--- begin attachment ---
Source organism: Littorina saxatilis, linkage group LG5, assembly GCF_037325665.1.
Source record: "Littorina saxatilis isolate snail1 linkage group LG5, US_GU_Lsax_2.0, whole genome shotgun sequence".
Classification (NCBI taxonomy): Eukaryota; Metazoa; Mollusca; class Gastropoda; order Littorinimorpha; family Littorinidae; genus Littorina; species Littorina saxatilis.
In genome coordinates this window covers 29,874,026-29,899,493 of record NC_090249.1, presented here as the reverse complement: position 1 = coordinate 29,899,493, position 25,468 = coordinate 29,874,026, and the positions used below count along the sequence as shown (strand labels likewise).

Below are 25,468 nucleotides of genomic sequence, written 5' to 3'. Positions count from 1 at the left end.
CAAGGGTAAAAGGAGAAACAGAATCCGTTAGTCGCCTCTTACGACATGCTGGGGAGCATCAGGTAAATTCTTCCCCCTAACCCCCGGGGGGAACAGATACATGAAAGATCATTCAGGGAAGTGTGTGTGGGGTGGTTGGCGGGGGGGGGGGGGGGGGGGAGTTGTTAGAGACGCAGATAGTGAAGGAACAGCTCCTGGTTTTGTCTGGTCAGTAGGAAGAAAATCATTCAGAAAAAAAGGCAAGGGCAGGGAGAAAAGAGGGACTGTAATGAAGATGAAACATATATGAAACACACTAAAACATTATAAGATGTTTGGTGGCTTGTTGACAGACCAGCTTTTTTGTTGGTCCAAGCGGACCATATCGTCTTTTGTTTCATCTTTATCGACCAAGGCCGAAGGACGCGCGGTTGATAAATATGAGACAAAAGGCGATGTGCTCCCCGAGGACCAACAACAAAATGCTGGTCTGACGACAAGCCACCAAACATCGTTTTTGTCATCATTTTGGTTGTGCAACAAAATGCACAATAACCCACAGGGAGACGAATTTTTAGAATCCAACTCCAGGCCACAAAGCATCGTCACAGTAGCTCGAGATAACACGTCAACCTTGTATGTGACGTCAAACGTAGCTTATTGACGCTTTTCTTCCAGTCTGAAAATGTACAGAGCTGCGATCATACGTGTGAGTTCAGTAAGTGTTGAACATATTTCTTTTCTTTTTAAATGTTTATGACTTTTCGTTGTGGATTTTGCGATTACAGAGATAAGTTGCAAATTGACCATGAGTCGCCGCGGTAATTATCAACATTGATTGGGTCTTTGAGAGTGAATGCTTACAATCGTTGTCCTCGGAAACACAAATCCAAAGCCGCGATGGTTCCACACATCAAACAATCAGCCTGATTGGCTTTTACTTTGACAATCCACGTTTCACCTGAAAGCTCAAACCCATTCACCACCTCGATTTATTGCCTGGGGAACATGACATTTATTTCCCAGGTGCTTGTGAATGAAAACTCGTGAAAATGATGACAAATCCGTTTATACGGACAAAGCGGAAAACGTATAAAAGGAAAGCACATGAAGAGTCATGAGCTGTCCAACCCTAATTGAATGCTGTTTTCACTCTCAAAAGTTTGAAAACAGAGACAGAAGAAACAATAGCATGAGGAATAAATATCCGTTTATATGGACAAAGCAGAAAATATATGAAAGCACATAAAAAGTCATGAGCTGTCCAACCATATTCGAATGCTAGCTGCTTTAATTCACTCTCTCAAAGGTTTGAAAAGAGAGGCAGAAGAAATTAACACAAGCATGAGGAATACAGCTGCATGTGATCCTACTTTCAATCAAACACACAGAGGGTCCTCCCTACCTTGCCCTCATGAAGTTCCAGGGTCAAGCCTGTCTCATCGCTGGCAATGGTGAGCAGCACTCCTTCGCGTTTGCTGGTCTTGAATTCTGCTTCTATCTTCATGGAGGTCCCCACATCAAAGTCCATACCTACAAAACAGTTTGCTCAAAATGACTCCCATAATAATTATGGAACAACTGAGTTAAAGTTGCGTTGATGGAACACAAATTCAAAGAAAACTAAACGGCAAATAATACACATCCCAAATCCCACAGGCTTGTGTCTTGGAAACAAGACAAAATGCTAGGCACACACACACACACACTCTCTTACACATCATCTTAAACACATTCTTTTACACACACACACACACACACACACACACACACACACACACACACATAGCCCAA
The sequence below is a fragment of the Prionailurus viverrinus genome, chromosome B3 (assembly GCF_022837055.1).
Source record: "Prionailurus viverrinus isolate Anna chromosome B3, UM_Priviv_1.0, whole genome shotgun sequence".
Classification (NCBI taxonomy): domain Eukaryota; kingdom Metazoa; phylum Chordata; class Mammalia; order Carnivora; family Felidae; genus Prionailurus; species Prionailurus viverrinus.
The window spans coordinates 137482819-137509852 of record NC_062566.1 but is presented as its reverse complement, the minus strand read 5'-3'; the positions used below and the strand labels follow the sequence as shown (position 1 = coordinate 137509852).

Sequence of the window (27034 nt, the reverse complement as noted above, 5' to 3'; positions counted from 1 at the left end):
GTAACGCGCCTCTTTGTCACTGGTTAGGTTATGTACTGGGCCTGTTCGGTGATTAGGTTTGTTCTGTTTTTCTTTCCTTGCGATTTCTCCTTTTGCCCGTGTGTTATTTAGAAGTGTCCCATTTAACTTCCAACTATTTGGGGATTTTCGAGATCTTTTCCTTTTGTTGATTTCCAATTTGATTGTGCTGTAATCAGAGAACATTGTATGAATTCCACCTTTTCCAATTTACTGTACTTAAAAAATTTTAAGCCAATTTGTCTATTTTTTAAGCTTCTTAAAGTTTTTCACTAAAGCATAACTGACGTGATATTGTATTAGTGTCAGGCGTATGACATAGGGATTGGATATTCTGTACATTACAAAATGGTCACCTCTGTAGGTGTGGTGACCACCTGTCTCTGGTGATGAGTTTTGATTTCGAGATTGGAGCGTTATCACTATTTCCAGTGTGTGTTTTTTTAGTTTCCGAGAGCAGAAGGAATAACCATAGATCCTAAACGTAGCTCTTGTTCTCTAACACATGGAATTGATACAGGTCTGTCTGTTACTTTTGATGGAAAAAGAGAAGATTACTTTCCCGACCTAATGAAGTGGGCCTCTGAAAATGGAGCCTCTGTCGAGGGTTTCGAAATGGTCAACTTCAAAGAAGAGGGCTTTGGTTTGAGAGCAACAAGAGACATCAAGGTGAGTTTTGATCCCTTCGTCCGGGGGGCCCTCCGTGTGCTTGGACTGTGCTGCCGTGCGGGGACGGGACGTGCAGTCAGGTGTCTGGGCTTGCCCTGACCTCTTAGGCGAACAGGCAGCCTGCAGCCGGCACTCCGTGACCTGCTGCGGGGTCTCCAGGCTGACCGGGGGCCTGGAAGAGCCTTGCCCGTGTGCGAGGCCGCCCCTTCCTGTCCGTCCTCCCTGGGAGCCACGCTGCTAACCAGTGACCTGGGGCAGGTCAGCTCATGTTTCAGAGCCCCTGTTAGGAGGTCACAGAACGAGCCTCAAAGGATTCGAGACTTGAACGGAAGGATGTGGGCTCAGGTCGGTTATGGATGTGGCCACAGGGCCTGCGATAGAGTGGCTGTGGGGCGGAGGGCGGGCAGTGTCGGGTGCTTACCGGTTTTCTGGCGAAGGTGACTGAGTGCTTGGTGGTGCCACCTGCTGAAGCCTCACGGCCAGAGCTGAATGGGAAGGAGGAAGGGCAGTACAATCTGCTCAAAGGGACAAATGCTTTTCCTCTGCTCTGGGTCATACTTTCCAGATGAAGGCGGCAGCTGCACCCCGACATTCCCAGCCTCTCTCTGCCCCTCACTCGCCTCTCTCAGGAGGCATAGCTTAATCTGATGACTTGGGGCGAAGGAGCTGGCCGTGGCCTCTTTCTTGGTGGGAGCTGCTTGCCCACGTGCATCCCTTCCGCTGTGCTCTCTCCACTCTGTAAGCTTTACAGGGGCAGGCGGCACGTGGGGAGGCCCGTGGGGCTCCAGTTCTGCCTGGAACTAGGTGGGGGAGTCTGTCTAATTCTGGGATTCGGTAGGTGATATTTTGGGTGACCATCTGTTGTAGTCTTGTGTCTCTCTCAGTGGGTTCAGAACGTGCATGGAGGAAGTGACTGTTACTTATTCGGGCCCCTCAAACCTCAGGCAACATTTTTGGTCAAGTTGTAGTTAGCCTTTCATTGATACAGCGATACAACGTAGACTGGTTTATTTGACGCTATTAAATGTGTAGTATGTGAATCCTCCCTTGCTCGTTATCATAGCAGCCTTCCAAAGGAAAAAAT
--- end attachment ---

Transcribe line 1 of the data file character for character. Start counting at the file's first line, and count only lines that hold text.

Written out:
Source organism: Littorina saxatilis, linkage group LG5, assembly GCF_037325665.1.